Playbill.com reported that Playwrights Horizons, a not-for-profit NYC-based production and development company, have commissioned the development of a musical based on the 2002 film Far From Heaven. They have tapped songwriting team Scott Frankel and Michael Korie to compose the score and playwright Richard Greenberg to write the book.
Far From Heaven is the 1950s-set story of Cathy, a housewife, who catches her husband, Frank, kissing another man. She befriends a black gardener, Frank, and tries to cope with the destruction of her personal life. The film was shot with many authentic period melodrama details, including angled camera shots to portray the power in the various relationships, plays of light and shadow, and an emotional orchestral score with variations on the same piano theme shifting to reflect the mood.
The score functioned very much like a musical score to intensify and express the feelings the characters could not say. I say that makes the story perfect fodder for a stage musical. It’s all about forbidden feelings and intense emotions that can’t be readily divulged in proper society. Those hidden emotions bubbling beneath the surface are what compel the characters in musicals to express themselves in song. This feels like one of those projects you wouldn’t anticipate happening (like musicals based off of Hairspray or Monty Python and the Holy Grail) that go on to great critical and commercial success because the material lends itself to the musical form.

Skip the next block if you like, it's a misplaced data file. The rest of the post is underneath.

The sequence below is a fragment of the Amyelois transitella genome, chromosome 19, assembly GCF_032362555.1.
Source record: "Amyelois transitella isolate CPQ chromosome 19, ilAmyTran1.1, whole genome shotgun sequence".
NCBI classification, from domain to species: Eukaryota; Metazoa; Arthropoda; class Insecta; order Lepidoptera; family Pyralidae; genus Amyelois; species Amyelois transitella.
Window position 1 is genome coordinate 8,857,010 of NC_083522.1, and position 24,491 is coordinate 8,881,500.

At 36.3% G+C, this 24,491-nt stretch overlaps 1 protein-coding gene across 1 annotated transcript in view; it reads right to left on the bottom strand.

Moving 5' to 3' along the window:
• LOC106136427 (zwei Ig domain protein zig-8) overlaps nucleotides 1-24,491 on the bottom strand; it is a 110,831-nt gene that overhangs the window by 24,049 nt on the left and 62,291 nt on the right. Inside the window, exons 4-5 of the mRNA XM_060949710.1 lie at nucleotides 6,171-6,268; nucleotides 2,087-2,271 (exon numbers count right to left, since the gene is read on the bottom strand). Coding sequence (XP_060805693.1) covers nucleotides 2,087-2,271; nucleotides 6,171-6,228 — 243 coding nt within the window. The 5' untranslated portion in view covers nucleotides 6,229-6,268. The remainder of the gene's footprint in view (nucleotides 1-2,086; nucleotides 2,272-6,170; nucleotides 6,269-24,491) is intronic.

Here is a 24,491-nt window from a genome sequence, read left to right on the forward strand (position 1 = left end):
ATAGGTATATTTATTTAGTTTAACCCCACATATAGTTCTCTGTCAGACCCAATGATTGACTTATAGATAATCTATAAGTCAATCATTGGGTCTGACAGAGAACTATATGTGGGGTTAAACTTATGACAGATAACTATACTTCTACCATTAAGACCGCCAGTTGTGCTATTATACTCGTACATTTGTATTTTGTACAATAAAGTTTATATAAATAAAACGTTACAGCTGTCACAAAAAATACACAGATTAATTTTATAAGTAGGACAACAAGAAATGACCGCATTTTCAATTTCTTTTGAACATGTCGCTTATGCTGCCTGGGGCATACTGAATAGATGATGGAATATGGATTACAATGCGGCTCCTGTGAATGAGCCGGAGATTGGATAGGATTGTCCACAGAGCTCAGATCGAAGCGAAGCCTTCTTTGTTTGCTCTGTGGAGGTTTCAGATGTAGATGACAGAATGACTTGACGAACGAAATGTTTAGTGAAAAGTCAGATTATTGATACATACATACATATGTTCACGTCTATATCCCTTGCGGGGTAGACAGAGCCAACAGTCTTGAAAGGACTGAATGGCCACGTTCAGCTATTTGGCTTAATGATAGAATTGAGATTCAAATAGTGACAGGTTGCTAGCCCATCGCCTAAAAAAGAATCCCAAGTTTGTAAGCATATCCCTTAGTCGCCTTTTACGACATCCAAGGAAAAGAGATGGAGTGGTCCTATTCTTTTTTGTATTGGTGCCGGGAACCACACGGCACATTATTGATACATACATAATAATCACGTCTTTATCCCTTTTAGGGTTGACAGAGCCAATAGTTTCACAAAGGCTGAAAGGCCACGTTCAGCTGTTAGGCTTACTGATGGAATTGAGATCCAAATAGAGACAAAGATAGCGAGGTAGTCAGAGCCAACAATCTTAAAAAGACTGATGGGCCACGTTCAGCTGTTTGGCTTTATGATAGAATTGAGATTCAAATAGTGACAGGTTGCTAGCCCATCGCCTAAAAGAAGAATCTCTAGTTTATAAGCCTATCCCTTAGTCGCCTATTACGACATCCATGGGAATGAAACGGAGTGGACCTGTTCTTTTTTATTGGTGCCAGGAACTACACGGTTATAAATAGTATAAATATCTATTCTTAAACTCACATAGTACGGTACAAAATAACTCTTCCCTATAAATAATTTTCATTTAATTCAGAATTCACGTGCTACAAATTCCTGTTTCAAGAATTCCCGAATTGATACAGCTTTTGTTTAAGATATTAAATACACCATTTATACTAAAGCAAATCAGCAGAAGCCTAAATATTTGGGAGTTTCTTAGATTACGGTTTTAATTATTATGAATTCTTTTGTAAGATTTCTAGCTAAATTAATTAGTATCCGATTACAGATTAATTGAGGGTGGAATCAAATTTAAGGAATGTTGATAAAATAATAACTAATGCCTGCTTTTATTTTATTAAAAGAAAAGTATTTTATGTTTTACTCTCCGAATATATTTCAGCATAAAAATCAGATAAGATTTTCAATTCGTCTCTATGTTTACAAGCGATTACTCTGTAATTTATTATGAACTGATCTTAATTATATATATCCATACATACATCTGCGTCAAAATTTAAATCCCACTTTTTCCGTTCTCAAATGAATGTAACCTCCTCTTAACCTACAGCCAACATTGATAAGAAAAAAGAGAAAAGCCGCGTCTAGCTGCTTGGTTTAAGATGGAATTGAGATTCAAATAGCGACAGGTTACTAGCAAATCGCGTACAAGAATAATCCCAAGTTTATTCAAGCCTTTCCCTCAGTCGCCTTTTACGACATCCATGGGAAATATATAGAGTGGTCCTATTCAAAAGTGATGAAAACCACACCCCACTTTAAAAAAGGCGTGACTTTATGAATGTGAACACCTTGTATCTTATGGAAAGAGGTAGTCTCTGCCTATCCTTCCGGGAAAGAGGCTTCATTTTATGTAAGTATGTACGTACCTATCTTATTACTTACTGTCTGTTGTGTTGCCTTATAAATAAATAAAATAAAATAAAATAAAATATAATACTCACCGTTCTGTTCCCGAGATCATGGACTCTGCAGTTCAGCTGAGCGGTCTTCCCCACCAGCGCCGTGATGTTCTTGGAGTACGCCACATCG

The team working on the musical is a very strong, targeted effort to get the work written in the best way possible straight away. Frankel and Korie are the Tony-nominated composers of Grey Gardens, the musical based on the documentary of the same name. It tells the story of Big Edith and Little Edie Beale, disgraced socialites living in the Hamptons.
The first act, set in 1941, covers the events leading to their fall from social grace; the second act, set in 1973, weaves together scenes from the documentary Grey Gardens into a tangled landscape of regret, memory, and hope. The music guided the performances by clearly establishing all of the major character arcs (not to degrade the actors who elevated the material, but the music gave them the raw material to work with, interpret, and sell to the audience), allowing the actors to present strong, award-winning performances (both Christine Ebersole (Big Edith ’41, Little Edie ’73) and Mary Louise Wilson (Big Edith ’73) won Tony Awards for their performances). The score was smart, funny, and memorable.
Playwright Richard Greenberg is best known for his 2003 Pulitzer Prize-nominated play Take Me Out. This play was about a mixed race baseball player who wants to come out of the closet at the peak of his career. The play tackled issues of racism, homophobia, and the nature of masculinity without coming across as preachy or manipulative. The dialogue felt natural even as the circumstances of the play pushed further and further into tragic territory. The play went on to win the Tony Award for Best Play, as well as Best Featured Actor for Dennis O’Hare and Best Director for Joe Mantello.
It’s impossible to say that a show-writing team will be successful before any of the material is released. There are projects that look wonderful on paper that turn out to be horrible, and unexpected creative decisions that are received with critical acclaim. The reason I’m optimistic for Far From Heaven is the creative team’s prior experience with the subject matter. Scott Frankel and Michael Korie scored a musical about a woman’s fall from grace and the effects on her family, while Richard Greenberg wrote a play with all the same themes as the film he’s adapting. It seems like a winning scenario, and I’ll be eagerly awaiting any news on the show’s development.